Be it enacted by the Senate and House of Representatives of the United States of America in Congress assembled, That from and after the first day of January, eighteen hundred and fifty-one, it shall not be lawful to bring into the District of Columbia any slave whatever, for the purpose of being sold, or for the purpose of being placed in depot, to be subsequently transferred to any other State or place to be sold as merchandize. And if any slave shall be brought into the said District by its owner, or by the authority or consent of its owner, contrary to the provisions of this act, such slave shall thereupon become liberated and free.
SEC. 2. And be it further enacted, That it shall and may be lawful for each of the corporations of the cities of Washington and Georgetown, from time to time, and as often as may be necessary, to abate, break up, and abolish any depot or place of confinement of slaves brought into the said District as merchandize, contrary to the provisions of this act, by such appropriate means as may appear to either of the said corporations expedient and proper. And the same power is hereby vested in the Levy Court of Washington county, if any attempt shall be made, within its jurisdictional limits, to establish a depot or place of confinement for slaves brought into the said District as merchandize for sale contrary to this act.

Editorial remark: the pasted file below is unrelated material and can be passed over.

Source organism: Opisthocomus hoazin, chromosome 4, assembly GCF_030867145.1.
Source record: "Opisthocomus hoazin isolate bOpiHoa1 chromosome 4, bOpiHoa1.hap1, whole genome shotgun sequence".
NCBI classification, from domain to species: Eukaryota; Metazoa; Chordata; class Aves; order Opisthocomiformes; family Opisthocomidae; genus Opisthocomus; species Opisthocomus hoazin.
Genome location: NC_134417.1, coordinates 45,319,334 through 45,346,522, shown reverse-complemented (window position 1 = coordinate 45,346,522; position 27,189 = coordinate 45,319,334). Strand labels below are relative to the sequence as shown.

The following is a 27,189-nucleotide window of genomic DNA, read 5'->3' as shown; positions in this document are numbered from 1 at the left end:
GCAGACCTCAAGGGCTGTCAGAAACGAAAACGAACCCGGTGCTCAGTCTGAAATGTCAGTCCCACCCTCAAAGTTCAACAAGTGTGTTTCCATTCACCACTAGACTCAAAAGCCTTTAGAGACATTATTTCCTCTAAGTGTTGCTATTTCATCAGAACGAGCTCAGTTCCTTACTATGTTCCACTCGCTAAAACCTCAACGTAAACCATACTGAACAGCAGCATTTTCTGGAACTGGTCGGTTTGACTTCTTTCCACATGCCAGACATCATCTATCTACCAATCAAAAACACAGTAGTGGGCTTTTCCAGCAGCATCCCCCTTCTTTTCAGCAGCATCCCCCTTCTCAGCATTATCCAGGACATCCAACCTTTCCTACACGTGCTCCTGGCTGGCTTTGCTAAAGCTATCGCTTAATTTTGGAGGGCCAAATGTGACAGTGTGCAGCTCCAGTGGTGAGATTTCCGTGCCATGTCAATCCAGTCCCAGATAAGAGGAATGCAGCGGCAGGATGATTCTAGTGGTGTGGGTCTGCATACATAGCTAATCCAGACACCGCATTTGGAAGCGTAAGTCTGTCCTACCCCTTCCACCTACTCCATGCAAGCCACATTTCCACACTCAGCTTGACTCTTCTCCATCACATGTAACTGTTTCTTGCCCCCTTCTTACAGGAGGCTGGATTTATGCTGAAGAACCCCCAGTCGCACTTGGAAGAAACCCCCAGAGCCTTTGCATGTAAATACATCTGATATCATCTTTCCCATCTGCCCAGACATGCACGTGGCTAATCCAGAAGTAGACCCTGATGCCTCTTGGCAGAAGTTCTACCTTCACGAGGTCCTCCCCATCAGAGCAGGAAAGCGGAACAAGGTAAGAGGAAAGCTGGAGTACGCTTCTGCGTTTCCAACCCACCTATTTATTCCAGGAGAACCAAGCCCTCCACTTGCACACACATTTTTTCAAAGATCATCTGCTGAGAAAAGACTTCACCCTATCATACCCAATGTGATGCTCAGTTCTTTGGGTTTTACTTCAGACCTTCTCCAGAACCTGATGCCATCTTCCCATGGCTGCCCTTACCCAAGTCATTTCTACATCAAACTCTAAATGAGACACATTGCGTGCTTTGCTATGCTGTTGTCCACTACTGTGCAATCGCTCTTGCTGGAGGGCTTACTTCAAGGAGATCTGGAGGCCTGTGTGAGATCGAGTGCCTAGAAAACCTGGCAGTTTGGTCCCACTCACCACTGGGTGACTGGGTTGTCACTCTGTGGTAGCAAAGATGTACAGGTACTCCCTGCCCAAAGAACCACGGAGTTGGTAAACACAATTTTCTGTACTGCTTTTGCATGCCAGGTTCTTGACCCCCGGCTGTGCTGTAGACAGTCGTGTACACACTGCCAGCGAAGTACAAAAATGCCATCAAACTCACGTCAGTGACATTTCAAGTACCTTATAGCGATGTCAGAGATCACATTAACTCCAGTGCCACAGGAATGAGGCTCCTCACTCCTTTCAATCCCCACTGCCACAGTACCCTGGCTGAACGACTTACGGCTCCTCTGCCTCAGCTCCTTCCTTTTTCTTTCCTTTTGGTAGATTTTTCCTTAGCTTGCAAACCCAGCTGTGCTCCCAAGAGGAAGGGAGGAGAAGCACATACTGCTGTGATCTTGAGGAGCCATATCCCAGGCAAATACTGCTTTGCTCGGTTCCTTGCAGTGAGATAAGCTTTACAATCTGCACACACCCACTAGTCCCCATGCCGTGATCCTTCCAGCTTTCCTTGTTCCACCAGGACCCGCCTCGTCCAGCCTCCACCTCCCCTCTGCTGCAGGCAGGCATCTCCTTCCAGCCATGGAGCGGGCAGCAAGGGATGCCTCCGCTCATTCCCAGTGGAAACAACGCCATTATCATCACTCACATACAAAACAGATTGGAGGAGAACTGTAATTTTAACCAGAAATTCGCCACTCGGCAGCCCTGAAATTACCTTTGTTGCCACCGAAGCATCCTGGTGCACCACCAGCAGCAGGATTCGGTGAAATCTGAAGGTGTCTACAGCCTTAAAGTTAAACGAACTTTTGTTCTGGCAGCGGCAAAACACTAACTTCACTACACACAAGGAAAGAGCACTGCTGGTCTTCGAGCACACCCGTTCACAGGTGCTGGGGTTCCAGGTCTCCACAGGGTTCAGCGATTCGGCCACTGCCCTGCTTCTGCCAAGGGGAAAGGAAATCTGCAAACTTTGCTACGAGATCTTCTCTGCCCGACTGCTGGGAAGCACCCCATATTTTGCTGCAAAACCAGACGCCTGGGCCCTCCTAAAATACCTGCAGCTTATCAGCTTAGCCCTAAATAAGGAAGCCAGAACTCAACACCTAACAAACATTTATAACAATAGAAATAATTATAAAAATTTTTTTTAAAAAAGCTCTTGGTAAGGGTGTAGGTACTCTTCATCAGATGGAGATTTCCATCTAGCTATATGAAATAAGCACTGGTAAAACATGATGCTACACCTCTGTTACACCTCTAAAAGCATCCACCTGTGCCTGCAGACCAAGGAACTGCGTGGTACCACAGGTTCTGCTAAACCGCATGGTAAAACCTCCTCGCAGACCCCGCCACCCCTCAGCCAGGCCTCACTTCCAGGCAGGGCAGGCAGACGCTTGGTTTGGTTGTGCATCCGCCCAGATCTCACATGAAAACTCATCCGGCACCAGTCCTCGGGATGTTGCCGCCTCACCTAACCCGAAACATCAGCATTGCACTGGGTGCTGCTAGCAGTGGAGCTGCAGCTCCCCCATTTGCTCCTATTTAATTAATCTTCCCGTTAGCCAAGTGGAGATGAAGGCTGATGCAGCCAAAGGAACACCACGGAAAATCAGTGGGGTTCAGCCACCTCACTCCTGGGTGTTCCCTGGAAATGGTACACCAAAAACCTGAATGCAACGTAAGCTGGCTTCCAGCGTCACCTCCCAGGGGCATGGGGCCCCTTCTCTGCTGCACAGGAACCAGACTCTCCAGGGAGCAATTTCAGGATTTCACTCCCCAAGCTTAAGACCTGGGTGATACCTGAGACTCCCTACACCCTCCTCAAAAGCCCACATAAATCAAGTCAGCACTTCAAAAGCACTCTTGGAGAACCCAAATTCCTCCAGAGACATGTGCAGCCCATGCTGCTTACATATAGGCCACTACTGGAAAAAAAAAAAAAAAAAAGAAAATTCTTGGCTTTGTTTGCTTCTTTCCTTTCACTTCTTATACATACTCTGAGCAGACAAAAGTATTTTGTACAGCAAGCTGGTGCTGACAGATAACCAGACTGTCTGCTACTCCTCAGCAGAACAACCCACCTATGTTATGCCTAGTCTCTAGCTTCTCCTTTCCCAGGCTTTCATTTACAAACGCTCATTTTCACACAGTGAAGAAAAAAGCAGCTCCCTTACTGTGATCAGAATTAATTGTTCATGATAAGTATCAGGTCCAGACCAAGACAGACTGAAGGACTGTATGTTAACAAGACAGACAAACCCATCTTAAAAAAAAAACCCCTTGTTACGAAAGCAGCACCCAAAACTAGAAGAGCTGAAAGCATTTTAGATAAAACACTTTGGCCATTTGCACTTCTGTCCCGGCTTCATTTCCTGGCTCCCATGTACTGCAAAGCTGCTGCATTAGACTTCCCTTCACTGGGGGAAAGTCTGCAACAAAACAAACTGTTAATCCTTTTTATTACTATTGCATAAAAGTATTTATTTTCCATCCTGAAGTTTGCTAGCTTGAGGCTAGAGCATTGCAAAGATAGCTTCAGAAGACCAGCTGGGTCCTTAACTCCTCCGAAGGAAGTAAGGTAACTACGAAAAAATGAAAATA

APPROVED, September 20, 1850.
SOURCES: George Minot, Editor, The Public Statutes at Large of the United States of America from December 1, 1845 to March 3, 1851, Volume 9, p. 467-8; Andrew Cunningham McLaughlin, Editor, Readings in the History of the American Nation, p. 235-6